Holistic approach could delay progression of degenerative brain disease, says professor

Music, dance, diet and exercise may be keys to slowing down dementia by up to five years, a New Zealand research group believes.

Brain Research NZ, a new collaborative centre of research excellence led by Auckland and Otago Universities, wants to recruit people later this year who have the first signs of dementia so that they can start a five-year "holistic" programme.

"I'm not just talking a single-drug therapy," said the centre's co-director Professor Richard Faull. "We know there are some drugs which may help to prolong and slow down degeneration.

"But we also know that certain foods - vitamin B, omega 3 - and exercise, music and cognitive therapy, if you put all those together, we know from overseas studies and our own studies that they can actually slow down the progression of the disease."


He said it would take two years to enrol about 150 patients and carry out blood tests, psychological tests and magnetic resonance imaging of their brains.

"Then we have to bring together a package of therapy which may involve, for example, music, dance, all kinds of stimulation, computer games."

He said there was recent evidence that degeneration could be slowed by vitamin B, found in many unprocessed foods, and omega 3, found in fish and some plants. But in general, every food that was good for the heart was good for the brain.

"Above all else, what is really critical is keeping your brain stimulated with the things that you enjoy doing in life. It may be playing the piano, it may be reading," he said.

"Socialisation is also very important, staying in touch with people."

He said the programme could not help people with advanced dementia.

"It's impossible to turn around a person who is well advanced in terms of dementia or Alzheimer's disease because when they get into an advanced stage over a third of the brain has degenerated.

"So we are going to attack it right at the very earliest symptoms. If we slow down the progression of the disease by five years, we would cut the prevalence of Alzheimer's in New Zealand by 50 per cent because people would live longer and die of non-brain-related diseases."

Alzheimer's is the most common form of dementia. The number of New Zealanders with dementia is increasing rapidly as the population ages - up from 40,700 in 2008 to 48,200 in 2011 and projected to reach 150,000, or 2.6 per cent of the population, by 2050.

The Government has given the researchers $28.9 million over six years, but Dr Faull said they still needed to raise a further $1 million to set up clinics in Auckland, Christchurch, Dunedin and eventually Wellington.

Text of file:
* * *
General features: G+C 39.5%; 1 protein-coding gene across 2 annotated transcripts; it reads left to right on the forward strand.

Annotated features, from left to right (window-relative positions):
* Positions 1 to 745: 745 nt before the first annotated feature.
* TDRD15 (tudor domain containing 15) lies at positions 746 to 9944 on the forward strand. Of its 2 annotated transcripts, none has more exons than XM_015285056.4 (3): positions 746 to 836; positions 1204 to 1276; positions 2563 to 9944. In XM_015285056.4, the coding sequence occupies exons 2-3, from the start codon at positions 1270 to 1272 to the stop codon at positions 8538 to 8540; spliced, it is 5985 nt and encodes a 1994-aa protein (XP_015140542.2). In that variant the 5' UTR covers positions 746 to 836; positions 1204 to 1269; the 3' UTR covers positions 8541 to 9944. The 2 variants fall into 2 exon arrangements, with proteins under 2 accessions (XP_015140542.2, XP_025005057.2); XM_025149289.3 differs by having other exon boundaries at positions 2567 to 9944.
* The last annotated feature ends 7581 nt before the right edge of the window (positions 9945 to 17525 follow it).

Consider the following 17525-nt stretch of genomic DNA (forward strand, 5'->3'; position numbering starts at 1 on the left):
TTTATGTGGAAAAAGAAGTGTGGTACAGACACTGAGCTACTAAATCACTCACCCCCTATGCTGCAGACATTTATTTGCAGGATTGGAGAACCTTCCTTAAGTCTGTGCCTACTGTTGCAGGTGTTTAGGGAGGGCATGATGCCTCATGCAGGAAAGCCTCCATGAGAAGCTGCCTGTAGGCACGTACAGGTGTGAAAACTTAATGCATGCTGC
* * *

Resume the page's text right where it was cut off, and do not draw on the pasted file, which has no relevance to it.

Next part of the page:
He welcomed a new US$150,000 ($198,000) annual prize announced yesterday for "the world's best advances that enhance quality of life for older people". The Ryman Prize, funded by an anonymous donor and administered by Ryman Healthcare, will be open to anyone in the world.

5 ways to dodge dementia

Look after your heart:

avoid high blood pressure, obesity and diabetes.

Keep physically active:

walk, dance, play sports, anything you enjoy.

Eat a healthy diet:

fruit and vegetables, not processed food.

Challenge your brain:

learn new things, e.g. a new language, hobby or sport.


talking stimulates the brain.

- Source: www.aboutdementia.org.nz

Music keeps his little grey cells in tune

Jim Warren reckons that playing music has kept his brain totally alert for 96 years.

He has been a musician all his life. For decades, he worked in Auckland music stores by day and played trumpet and piano at night in a succession of bands including his own Jim Warren Sextet, the Auckland Neophonic Orchestra and the 1932 Jazz Orchestra, which recreated the jazz music of the 1930s 60 years later.

"I left the 1932 Jazz Orchestra when I turned 80."

Later he played for years in the coffee lounge at Selwyn Village in Pt Chevalier, where he lives with his wife Madeline, 93. The couple married 70 years ago this year.

He has often thought about how music has "kept the little grey cells going".

"I think that being a player where I make my own chords, I have got to think, where does that chord fit into the chord that's coming after?" he said.

"Also, through having played in dance bands over the years, I have learned hundreds and hundreds of tunes. Some of that I can still remember. I wake up in the morning with a tune in my head that I might have learned decades ago."

He has kept physically fit, too. "I used to go to the YMCA for 28 years until three years ago when I had a bit of a setback healthwise so I gave up the gym. I'm sure those 28 years have helped me to keep pretty healthy," he said.

"I eat pretty well. Nothing too fatty. I like fairly simple food, I'm not a takeaway man at all. It's generally pretty basic food; for example, last night we had fried salmon with salad and boiled potatoes."

He also allows himself a sociable drink.

"I usually have a beer before tea, sometimes a glass of wine," he said.

"I've never been a boozer, but I like a drink."